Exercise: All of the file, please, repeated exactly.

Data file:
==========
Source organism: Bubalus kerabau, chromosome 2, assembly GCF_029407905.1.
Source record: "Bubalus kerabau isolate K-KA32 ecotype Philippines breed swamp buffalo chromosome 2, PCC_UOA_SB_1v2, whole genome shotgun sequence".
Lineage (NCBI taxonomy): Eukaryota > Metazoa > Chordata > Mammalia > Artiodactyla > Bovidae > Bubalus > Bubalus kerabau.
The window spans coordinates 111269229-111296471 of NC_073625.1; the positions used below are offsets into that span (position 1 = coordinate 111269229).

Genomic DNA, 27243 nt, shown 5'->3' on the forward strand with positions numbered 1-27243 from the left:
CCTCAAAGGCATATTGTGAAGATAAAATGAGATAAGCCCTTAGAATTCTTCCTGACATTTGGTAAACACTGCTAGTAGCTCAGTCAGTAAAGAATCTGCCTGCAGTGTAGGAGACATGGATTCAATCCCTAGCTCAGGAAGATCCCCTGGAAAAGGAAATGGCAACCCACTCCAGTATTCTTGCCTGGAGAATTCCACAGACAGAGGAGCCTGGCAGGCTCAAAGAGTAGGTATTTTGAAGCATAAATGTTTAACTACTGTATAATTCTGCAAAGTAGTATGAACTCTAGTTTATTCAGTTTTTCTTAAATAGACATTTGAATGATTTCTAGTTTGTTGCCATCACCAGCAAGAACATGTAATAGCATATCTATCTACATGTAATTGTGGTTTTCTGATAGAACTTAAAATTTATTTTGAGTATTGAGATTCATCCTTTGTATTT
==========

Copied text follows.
Source organism: Bubalus kerabau, chromosome 2, assembly GCF_029407905.1.
Source record: "Bubalus kerabau isolate K-KA32 ecotype Philippines breed swamp buffalo chromosome 2, PCC_UOA_SB_1v2, whole genome shotgun sequence".
Lineage (NCBI taxonomy): Eukaryota > Metazoa > Chordata > Mammalia > Artiodactyla > Bovidae > Bubalus > Bubalus kerabau.
The window spans coordinates 111269229-111296471 of NC_073625.1; the positions used below are offsets into that span (position 1 = coordinate 111269229).

Genomic DNA, 27243 nt, shown 5'->3' on the forward strand with positions numbered 1-27243 from the left:
CCTCAAAGGCATATTGTGAAGATAAAATGAGATAAGCCCTTAGAATTCTTCCTGACATTTGGTAAACACTGCTAGTAGCTCAGTCAGTAAAGAATCTGCCTGCAGTGTAGGAGACATGGATTCAATCCCTAGCTCAGGAAGATCCCCTGGAAAAGGAAATGGCAACCCACTCCAGTATTCTTGCCTGGAGAATTCCACAGACAGAGGAGCCTGGCAGGCTCAAAGAGTAGGTATTTTGAAGCATAAATGTTTAACTACTGTATAATTCTGCAAAGTAGTATGAACTCTAGTTTATTCAGTTTTTCTTAAATAGACATTTGAATGATTTCTAGTTTGTTGCCATCACCAGCAAGAACATGTAATAGCATATCTATCTACATGTAATTGTGGTTTTCTGATAGAACTTAAAATTTATTTTGAGTATTGAGATTCATCCTTTGTATTT